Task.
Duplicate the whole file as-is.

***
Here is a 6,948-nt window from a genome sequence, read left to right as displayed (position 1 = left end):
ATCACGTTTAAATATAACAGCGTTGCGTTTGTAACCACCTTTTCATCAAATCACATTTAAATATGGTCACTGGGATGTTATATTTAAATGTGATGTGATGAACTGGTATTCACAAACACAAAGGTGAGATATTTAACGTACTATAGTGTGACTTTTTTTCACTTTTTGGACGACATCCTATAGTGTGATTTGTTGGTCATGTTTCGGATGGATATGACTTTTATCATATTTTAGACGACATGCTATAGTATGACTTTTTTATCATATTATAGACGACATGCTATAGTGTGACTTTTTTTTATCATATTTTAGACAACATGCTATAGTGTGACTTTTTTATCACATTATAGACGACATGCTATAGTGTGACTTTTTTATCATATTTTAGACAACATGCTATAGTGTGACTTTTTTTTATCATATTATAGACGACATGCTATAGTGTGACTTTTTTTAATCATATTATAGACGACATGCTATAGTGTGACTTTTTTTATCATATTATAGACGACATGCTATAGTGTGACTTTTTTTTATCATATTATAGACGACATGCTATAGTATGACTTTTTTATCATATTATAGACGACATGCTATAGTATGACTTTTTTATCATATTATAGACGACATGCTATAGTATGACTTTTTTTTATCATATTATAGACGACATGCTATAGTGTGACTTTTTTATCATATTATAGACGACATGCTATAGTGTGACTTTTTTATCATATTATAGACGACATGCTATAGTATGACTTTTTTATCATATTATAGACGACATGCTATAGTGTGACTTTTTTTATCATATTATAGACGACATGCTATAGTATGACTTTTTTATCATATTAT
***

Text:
Here is a 6,948-nt window from a genome sequence, read left to right as displayed (position 1 = left end):
ATCACGTTTAAATATAACAGCGTTGCGTTTGTAACCACCTTTTCATCAAATCACATTTAAATATGGTCACTGGGATGTTATATTTAAATGTGATGTGATGAACTGGTATTCACAAACACAAAGGTGAGATATTTAACGTACTATAGTGTGACTTTTTTTCACTTTTTGGACGACATCCTATAGTGTGATTTGTTGGTCATGTTTCGGATGGATATGACTTTTATCATATTTTAGACGACATGCTATAGTATGACTTTTTTATCATATTATAGACGACATGCTATAGTGTGACTTTTTTTTATCATATTTTAGACAACATGCTATAGTGTGACTTTTTTATCACATTATAGACGACATGCTATAGTGTGACTTTTTTATCATATTTTAGACAACATGCTATAGTGTGACTTTTTTTTATCATATTATAGACGACATGCTATAGTGTGACTTTTTTTAATCATATTATAGACGACATGCTATAGTGTGACTTTTTTTATCATATTATAGACGACATGCTATAGTGTGACTTTTTTTTATCATATTATAGACGACATGCTATAGTATGACTTTTTTATCATATTATAGACGACATGCTATAGTATGACTTTTTTATCATATTATAGACGACATGCTATAGTATGACTTTTTTTTATCATATTATAGACGACATGCTATAGTGTGACTTTTTTATCATATTATAGACGACATGCTATAGTGTGACTTTTTTATCATATTATAGACGACATGCTATAGTATGACTTTTTTATCATATTATAGACGACATGCTATAGTGTGACTTTTTTTATCATATTATAGACGACATGCTATAGTATGACTTTTTTATCATATTAT